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News CANTEIGN We hope this information will be useful for parents/carers when considering lunchtime options from September 2013. Our vision is to promote healthy eating whilst recognising that at a secondary school students will increasingly make informed choices from the range we have on offer. We want to provide a school catering service whose products are nutritionally sound, look and taste good, and are served in a comfortable community environment. Underpinning this are the following key aims: • to provide a range of meals that reflect the nutritional standards and take account of any special requirements. •

to give suitable attention to the marketing and presentation of food to making the healthy options attractive to students and ensuring they are prominently displayed and appropriately labelled.

• to promote the increase in dietary fibre, fruit and vegetables, decrease in the intake of fats, especially saturated fats, sugar, salt and salty foods. • to ensure an adequate intake of proteins, minerals and vitamins. • to inform parents of the school’s work and seek their support in reinforcing the healthy eating message at home. On the following page you will see an outline of our products with details of prices expected to be charged in September and a sample menu for a whole week. We will keep parents/carers up to date with information through the weekly newsletter (this includes the menu for the week ahead) and through future editions of ‘The Bridge’. If you have any suggestions then please let us know. Simon Rothwell, Catering Manager Kingsley Matthews, Academy Business Manager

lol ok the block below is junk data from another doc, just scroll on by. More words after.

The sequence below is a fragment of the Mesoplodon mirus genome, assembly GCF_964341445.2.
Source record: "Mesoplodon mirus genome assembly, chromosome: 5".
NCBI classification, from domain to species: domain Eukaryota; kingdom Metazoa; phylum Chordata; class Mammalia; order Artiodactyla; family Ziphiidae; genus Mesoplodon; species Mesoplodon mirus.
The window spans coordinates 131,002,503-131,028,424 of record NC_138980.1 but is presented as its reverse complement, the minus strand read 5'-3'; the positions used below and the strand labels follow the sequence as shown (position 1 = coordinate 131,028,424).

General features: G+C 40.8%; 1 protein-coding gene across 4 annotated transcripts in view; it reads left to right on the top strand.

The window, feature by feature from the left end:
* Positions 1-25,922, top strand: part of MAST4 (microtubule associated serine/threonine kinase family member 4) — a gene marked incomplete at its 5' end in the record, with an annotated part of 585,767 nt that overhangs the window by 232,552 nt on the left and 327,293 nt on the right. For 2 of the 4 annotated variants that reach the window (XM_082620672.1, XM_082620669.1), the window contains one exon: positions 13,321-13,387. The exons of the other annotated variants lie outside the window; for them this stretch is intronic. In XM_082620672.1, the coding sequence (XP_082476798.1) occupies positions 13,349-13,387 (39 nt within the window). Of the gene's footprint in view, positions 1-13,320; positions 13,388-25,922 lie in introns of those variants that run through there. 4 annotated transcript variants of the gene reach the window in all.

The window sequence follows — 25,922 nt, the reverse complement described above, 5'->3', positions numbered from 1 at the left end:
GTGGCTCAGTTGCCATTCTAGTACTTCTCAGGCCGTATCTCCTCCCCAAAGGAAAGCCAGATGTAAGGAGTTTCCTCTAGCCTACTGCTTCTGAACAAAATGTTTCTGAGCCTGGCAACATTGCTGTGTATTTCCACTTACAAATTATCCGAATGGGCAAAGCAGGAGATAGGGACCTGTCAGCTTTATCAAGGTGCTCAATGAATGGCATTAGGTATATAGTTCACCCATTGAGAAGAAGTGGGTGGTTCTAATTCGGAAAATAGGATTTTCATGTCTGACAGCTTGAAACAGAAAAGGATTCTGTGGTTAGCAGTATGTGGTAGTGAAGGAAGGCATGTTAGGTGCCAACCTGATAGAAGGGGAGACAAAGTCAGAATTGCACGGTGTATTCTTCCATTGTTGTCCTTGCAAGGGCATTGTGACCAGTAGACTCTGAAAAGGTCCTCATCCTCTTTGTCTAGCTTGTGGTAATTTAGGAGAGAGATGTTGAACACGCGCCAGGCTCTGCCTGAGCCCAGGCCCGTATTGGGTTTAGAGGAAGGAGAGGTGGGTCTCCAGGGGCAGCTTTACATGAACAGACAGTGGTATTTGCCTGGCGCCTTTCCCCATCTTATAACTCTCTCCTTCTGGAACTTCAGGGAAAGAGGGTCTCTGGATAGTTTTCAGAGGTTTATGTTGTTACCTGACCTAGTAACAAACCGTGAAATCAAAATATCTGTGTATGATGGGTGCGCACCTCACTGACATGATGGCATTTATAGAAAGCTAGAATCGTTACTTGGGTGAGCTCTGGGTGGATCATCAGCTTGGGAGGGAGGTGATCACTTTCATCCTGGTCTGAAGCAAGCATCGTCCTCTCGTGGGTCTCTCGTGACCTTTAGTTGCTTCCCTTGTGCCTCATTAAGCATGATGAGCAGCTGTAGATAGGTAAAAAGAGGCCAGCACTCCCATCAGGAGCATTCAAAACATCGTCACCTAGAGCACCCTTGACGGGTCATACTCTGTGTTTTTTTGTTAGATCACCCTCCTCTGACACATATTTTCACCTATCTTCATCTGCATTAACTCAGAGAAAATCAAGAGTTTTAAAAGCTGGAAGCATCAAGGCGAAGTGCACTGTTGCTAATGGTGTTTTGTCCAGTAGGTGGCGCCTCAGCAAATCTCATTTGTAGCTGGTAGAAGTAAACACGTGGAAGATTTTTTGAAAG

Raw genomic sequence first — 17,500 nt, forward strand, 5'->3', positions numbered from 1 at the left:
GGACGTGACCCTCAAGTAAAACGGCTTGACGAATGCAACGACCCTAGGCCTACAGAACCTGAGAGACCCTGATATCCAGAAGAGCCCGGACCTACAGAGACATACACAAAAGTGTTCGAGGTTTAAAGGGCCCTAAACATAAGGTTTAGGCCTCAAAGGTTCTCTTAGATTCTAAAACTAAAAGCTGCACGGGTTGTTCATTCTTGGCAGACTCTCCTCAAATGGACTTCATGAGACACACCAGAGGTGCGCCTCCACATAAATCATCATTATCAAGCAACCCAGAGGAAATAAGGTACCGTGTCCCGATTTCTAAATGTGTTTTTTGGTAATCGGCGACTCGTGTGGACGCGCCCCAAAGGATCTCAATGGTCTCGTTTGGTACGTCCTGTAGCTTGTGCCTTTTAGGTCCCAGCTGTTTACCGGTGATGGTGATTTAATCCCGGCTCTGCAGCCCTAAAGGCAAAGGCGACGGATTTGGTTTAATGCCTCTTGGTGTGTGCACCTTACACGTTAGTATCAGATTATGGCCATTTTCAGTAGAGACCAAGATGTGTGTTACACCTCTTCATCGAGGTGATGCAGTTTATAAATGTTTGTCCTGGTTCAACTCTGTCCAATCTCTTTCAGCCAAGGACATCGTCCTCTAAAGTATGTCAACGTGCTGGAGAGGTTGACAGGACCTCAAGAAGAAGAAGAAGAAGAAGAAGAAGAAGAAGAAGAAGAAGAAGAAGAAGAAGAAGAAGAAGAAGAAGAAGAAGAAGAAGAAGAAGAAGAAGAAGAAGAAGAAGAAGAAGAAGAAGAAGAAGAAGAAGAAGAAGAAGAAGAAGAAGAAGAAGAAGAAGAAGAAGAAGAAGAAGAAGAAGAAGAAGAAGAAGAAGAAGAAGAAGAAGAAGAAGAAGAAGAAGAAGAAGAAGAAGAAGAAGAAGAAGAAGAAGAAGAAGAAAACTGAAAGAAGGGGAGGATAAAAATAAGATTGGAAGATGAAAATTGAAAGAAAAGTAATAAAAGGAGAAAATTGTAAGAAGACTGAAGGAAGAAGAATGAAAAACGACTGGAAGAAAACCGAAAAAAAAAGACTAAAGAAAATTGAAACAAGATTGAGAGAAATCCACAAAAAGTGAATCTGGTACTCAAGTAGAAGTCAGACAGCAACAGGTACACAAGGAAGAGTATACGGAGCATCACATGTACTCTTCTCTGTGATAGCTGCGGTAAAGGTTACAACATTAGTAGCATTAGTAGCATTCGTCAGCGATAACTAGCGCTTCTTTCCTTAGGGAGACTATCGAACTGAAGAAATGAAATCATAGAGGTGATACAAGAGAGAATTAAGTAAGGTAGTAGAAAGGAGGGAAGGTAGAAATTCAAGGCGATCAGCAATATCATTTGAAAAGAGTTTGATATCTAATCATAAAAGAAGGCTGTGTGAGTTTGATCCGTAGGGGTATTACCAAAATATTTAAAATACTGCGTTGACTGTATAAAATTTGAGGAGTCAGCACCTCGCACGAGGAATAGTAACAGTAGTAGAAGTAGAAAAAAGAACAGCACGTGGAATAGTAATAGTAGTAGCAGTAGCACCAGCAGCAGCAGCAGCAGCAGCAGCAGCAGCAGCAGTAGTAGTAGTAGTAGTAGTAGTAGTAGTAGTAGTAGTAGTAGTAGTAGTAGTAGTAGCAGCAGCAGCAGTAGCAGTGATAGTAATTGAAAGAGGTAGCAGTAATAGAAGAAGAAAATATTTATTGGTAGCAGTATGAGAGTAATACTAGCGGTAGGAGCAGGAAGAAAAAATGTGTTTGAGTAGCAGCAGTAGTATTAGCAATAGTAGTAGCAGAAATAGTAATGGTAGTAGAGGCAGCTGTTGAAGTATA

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Sample Menu Monday





Main Meal of the Day

Chicken & Ham Pie, Baby Potatoes & Seasonal Veg

Beef Lasagne, Salad & Potato Wedges

Macaroni Cheese with Crispy Potato Chunks

Roast Pork, Roast Potatoes & Seasonal Veg

Fish & Chips with Beans or Peas

Grab & Go

Chicken Wraps

Beef Burgers

Filled Panini

Hot Dog & Onions

*** Chip Box add Cheese

Daily @Break time Available Daily



o 2G

A selection from the following: Bacon Muffins, Sausage Muffins, Filled Paninis, Hot Chicken Wraps, Pizza Slice, Bagels, Hot Snacks, Sausage Rolls, Pasties Fresh Fruit, Salad & Pasta Pots, Sandwiches, Baguettes Snacks, Cold Drinks

Fresh Fruit, Salad & Pasta Pots, Sandwiches, Baguettes Snacks, Cold Drinks

Fresh Fruit, Salad & Pasta Pots, Sandwiches, Baguettes Snacks, Cold Drinks

Fresh Fruit, Salad & Pasta Pots, Sandwiches, Baguettes Snacks, Cold Drinks

Pasta & Sauces, Curries & Rice, Jacket Potatoes with Salad & Hot & Cold Fillings

Pasta & Sauces, Curries & Rice, Jacket Potatoes with Salad & Hot & Cold Fillings

Pasta & Sauces, Curries & Rice, Jacket Potatoes with Salad & Hot & Cold Fillings

Pasta & Sauces, Curries Pasta & Sauces, Cur& Rice, Jacket Potatoes ries & Rice, Jacket with Salad & Hot & Potatoes with Salad Cold Fillings & Hot & Cold Fillings



Fresh Fruit, Salad & Pasta Pots, Sandwiches, Baguettes Snacks, Cold Drinks



from £1.20




JACKET POTATO (including various fillings)

from £1.20



from £1.20


PANINI £1.50


large 90p

small £1.50




from 70p


from 70p


from 40p